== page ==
Correct bracing starts with the stacking of the spine. This basically means the natural curve of the spinal column. There will be a small arch (lordosis) in the cervical spine and lumbar spine, along with a hunch (kyphosis) in the thoracic spine. The rib cage will also be pinned to the back of the spine rather than expanded up in a position of a big chest. This correct stacking of the spine is the strongest position for the spine. This stacked position also puts the body in the strongest possible position to brace, because it allows the rib cage to be brought down directly over the pelvic floor, meaning no open or closed scissor effect.

Once the spine is correctly stacked, air is sucked into the belly and filled up from the bottom of the belly to the top. If the air is going into the lungs and expanding the rib cage, you aren't bracing correctly. Remember that filling the belly full of air is not bracing — it is only one step. Next you have to expand all the muscles of the midsection while pushing them all out as far as possible. This does not mean just pushing the belly forward using the rectus abdominis; your whole midsection should be expanding, including your sides and back. It's just like blowing up a balloon. The bracing happens when you actively expand your entire midsection out in all directions, even the back. The last part of bracing is utilizing your latissimus dorsi muscles to help stabilize your whole spine. This is done by pulling down with your lats as if you're trying to compress your whole spine in that stacked position. Some people may not consider this part of bracing, but I do, because it is a major part of keeping the whole spine braced.

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Bracing is a very easy concept but usually takes a fair amount of work and practice to master. At first you may not see much effect or understand how important it is. Trust me, though — once you get it down you will be wondering why the hell you did not start doing it sooner. You will most likely start working on it and feel something, but not too much, because it will be a bit difficult to maintain bracing through a whole lift when you're just starting. As you keep working on it, there will be one time where things click and you get it. When it does, the weights will all of the sudden feel so much lighter and you will feel way more explosive. With continued dedication to it you will realize how much better your back feels—even after heavy squat and deadlift days—because you will be taking so much stress off it. You will also find you're getting a lot more out of your belt when you wear it. This is because you will be pushing out against it. If you currently do not get much more support or do not lift much more with your belt than without, your bracing needs work. Just like any technique, bracing takes practice to master.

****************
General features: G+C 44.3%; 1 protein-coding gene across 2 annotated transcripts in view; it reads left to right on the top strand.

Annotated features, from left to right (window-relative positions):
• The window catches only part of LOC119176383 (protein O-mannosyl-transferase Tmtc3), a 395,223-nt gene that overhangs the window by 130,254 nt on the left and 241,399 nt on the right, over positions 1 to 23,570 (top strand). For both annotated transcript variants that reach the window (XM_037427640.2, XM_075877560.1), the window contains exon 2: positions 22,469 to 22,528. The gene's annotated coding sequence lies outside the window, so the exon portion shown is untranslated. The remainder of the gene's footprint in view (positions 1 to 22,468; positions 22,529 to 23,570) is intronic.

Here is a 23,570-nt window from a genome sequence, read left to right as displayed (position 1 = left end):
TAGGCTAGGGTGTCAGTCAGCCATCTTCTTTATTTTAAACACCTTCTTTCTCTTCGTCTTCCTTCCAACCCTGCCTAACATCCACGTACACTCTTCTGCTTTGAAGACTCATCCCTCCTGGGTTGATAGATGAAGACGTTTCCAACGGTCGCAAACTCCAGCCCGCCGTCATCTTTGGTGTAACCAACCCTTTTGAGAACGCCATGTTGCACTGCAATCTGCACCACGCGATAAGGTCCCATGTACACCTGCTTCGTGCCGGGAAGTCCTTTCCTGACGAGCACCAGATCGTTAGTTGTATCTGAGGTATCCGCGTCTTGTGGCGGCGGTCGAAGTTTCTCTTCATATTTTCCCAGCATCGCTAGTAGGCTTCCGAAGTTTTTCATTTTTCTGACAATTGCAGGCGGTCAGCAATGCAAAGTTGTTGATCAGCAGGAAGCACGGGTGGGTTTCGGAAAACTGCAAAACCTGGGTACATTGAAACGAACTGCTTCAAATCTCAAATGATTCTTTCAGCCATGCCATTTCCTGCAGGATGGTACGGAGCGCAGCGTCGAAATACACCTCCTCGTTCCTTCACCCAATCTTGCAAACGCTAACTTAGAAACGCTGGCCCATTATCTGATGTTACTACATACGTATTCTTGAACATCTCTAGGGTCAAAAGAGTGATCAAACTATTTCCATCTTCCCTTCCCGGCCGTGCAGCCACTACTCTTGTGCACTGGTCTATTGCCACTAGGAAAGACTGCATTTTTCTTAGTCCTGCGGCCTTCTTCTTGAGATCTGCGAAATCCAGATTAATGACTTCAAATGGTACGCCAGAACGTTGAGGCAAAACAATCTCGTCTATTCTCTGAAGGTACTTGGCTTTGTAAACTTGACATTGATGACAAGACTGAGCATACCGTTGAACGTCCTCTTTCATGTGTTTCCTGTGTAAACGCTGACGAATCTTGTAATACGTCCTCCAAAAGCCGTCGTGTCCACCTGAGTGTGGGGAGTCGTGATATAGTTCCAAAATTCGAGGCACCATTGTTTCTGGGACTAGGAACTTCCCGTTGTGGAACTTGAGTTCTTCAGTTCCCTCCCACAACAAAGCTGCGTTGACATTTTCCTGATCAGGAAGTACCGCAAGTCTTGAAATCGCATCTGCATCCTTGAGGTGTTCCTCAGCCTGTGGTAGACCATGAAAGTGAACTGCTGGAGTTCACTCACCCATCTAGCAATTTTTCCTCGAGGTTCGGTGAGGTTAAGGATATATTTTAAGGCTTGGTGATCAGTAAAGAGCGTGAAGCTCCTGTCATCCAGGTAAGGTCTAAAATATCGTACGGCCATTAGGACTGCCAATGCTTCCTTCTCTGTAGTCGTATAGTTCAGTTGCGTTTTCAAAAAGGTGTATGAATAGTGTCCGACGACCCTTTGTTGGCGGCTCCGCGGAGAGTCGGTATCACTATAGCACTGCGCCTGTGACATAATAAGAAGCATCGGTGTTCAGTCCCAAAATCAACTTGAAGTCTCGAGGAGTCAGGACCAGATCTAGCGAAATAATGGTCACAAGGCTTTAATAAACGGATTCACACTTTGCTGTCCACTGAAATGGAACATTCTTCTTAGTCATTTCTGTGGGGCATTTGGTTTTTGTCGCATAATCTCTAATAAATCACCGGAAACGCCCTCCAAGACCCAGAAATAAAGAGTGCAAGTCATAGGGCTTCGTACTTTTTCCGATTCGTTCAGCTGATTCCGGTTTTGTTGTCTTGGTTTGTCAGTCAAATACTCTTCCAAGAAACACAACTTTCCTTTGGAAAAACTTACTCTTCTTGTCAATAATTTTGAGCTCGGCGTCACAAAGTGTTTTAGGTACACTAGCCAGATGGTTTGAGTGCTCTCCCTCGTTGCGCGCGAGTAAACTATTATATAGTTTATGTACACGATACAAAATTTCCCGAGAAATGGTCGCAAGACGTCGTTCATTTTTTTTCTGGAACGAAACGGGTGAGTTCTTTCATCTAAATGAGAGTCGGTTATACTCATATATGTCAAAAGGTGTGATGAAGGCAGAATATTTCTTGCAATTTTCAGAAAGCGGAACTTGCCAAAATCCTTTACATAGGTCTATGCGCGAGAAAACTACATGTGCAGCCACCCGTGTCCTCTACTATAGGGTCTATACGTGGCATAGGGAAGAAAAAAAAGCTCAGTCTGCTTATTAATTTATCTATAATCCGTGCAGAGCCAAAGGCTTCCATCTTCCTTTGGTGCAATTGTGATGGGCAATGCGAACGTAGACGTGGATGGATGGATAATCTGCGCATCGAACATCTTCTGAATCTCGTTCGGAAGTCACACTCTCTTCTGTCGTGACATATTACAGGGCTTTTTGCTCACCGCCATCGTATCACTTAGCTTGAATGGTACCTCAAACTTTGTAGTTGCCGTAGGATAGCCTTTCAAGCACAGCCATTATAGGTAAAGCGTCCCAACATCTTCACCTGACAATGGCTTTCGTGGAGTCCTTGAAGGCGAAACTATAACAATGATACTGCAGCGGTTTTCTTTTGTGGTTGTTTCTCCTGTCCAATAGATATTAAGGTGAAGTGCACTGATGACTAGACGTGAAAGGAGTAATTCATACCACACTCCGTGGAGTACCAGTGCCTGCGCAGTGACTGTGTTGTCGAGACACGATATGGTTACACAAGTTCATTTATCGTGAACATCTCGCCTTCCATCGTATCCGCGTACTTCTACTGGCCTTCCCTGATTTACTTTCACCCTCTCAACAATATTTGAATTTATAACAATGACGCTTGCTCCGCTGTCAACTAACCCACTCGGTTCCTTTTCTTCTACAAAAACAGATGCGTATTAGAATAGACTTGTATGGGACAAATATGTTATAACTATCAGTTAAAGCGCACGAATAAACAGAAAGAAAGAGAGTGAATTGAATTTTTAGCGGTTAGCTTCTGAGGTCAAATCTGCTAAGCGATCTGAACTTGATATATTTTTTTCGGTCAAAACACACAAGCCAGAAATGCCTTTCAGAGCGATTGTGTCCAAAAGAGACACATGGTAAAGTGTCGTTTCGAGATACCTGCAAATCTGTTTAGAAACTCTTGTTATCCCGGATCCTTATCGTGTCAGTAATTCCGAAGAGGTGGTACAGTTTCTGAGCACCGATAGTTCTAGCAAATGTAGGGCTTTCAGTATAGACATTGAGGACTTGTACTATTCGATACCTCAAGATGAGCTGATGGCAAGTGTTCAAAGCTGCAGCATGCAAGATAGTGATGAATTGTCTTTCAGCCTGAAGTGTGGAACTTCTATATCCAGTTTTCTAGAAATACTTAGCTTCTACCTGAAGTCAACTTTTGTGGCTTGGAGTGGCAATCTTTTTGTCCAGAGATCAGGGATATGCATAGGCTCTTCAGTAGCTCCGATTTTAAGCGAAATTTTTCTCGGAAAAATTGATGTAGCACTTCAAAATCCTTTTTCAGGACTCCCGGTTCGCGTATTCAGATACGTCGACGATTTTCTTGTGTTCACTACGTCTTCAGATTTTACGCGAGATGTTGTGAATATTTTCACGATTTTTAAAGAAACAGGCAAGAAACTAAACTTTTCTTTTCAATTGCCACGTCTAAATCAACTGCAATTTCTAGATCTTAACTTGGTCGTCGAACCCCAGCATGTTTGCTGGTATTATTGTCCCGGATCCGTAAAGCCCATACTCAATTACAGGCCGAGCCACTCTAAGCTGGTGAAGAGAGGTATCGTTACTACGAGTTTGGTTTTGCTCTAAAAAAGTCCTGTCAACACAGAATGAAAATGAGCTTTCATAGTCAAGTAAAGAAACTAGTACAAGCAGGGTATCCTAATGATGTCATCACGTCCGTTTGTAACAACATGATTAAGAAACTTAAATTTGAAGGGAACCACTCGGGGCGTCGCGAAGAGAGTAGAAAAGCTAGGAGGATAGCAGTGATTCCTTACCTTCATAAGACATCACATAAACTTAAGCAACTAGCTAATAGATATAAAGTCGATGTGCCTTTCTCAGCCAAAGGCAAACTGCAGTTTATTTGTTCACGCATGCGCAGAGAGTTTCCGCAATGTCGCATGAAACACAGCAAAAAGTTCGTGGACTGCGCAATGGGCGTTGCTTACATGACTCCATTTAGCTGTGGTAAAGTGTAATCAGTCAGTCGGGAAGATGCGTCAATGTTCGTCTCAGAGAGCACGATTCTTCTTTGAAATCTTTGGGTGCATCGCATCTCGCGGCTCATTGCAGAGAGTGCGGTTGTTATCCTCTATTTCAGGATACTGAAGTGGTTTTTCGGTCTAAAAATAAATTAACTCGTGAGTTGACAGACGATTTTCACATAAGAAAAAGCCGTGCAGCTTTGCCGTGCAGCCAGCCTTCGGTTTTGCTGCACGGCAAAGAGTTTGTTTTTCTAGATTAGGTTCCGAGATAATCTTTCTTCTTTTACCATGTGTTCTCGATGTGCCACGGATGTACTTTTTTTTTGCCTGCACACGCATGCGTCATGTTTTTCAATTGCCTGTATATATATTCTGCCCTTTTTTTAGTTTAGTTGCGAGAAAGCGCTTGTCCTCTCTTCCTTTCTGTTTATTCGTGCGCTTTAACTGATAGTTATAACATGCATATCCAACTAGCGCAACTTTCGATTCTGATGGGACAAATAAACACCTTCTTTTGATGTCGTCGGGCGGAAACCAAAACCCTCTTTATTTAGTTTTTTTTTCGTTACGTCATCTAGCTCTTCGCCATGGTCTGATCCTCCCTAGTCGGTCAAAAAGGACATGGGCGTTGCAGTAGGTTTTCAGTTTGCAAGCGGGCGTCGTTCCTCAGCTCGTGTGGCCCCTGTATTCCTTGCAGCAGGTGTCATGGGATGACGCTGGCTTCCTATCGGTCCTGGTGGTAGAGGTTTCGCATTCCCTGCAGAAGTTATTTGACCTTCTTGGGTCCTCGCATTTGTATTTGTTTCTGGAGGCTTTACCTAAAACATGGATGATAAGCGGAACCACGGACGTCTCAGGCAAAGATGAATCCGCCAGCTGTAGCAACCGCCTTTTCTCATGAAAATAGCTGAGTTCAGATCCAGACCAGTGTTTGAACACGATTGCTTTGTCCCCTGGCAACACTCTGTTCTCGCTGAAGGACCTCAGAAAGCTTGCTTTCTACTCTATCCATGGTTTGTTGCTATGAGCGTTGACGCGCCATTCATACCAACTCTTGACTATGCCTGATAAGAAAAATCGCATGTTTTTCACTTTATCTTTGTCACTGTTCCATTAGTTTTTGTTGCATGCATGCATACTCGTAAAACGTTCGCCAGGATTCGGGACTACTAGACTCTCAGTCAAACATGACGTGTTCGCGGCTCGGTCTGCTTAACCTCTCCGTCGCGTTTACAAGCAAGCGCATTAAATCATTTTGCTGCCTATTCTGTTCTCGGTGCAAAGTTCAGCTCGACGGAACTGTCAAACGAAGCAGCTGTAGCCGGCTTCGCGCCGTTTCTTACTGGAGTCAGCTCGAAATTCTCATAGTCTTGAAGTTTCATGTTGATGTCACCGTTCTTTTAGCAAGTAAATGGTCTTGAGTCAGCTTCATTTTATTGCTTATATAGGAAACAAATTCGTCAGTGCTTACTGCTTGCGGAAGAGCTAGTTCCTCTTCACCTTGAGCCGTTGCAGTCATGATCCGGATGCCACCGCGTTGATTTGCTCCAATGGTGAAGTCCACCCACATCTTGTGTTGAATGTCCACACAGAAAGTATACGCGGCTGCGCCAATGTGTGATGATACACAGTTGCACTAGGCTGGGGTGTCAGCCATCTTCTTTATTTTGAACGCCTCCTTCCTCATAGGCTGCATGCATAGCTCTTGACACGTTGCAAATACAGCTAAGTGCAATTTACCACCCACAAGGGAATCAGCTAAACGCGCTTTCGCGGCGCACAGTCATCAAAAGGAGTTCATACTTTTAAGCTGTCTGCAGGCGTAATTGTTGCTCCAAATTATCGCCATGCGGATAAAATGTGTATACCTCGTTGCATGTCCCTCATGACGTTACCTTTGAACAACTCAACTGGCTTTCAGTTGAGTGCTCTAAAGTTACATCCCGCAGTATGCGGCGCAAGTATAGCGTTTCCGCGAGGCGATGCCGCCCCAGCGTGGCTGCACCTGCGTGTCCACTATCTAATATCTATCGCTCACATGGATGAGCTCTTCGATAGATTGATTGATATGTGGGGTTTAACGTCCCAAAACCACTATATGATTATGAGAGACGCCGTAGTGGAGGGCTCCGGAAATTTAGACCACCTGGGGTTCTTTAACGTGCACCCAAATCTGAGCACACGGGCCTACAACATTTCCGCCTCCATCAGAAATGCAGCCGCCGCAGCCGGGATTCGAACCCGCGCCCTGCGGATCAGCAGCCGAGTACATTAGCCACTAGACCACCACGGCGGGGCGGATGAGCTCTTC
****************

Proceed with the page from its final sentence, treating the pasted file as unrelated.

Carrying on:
There are a few tricks I use to help with learning the bracing process. First of these is to work on belly breathing. Breathing is not bracing but it will help with learning to expand the midsection. To help teach it I will also use a knee wrap, which I wrap around the lifter's midsection. I just go once around, not very tight but just snug. It helps with the proprioception when expanding the midsection. It basically gives the body something to push out against. I am not a huge fan of wearing the weight belt all the time, but when learning to brace it can be a handy tool. I will find where the lifter normally wears their belt and loosen it one to two holes. I do this so they have to learn to push out on the core more if they want to get any support out of the belt. Bracing is not just for the gym or when lifting heavy weights either. It will help in all aspects of life and can be practiced anywhere. I brace whenever I am picking something up, and practice it all the time. If I am watching television or driving home from work I practice bracing and work on breathing while braced. Bracing is natural to us but we have to retrain our bodies to make it habit again.

As I said, bracing itself is a pretty simple concept in theory and it makes sense. The muscles of the midsection are designed to brace the midsection of the body in this way. It is not too difficult to learn, but it will take lots of practice to master. If you want to lift heavier weights and do it in a much safer way then start working on your bracing today. It will not only help in the gym but in the rest of your life too. Your back will thank you for it (and the fact that it will give you PR lifts doesn’t hurt either).